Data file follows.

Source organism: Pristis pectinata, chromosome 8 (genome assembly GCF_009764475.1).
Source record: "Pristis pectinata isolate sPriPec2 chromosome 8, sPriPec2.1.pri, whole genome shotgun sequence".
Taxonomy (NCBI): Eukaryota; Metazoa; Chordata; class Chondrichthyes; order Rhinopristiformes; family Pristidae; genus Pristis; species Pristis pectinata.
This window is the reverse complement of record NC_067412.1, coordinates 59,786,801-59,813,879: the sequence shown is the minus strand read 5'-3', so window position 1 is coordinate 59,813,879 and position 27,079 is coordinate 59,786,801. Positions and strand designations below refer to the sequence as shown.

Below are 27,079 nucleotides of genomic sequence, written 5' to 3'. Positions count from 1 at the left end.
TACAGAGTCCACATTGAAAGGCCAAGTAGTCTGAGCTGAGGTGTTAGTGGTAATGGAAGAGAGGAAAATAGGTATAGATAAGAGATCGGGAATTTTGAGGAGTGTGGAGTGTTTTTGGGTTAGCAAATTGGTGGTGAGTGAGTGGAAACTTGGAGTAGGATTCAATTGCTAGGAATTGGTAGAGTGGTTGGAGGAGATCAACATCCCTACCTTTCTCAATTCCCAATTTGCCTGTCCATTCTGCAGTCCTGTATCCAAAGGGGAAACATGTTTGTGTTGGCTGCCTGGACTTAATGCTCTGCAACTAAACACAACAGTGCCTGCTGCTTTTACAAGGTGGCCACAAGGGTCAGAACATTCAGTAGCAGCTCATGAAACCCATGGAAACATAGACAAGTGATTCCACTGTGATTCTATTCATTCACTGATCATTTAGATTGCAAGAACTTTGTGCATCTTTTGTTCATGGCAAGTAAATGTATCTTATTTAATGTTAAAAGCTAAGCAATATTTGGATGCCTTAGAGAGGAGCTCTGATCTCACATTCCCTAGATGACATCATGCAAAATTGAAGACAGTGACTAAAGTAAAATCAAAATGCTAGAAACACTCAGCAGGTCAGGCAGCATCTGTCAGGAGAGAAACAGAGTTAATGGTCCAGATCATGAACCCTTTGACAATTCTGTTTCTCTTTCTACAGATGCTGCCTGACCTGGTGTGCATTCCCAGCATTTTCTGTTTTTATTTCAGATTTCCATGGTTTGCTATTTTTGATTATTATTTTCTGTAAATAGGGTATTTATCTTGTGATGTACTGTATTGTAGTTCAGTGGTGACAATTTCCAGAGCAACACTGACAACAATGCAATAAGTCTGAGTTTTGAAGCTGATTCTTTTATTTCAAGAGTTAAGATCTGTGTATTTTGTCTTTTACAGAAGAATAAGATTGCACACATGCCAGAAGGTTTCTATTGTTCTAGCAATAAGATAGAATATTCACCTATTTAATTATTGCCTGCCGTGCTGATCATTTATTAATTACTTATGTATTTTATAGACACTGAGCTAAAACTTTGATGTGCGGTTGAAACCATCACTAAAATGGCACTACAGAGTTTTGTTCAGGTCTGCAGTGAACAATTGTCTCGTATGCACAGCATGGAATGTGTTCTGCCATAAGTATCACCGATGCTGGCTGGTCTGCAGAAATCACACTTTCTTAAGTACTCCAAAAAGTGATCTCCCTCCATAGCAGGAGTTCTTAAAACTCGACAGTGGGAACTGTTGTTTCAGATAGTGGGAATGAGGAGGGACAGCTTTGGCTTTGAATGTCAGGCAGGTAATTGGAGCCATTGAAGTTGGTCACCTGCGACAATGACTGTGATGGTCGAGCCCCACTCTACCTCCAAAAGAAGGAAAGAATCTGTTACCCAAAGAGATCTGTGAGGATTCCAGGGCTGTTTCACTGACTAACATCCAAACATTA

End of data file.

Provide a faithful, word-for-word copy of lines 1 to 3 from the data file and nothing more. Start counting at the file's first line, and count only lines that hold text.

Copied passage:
Source organism: Pristis pectinata, chromosome 8 (genome assembly GCF_009764475.1).
Source record: "Pristis pectinata isolate sPriPec2 chromosome 8, sPriPec2.1.pri, whole genome shotgun sequence".
Taxonomy (NCBI): Eukaryota; Metazoa; Chordata; class Chondrichthyes; order Rhinopristiformes; family Pristidae; genus Pristis; species Pristis pectinata.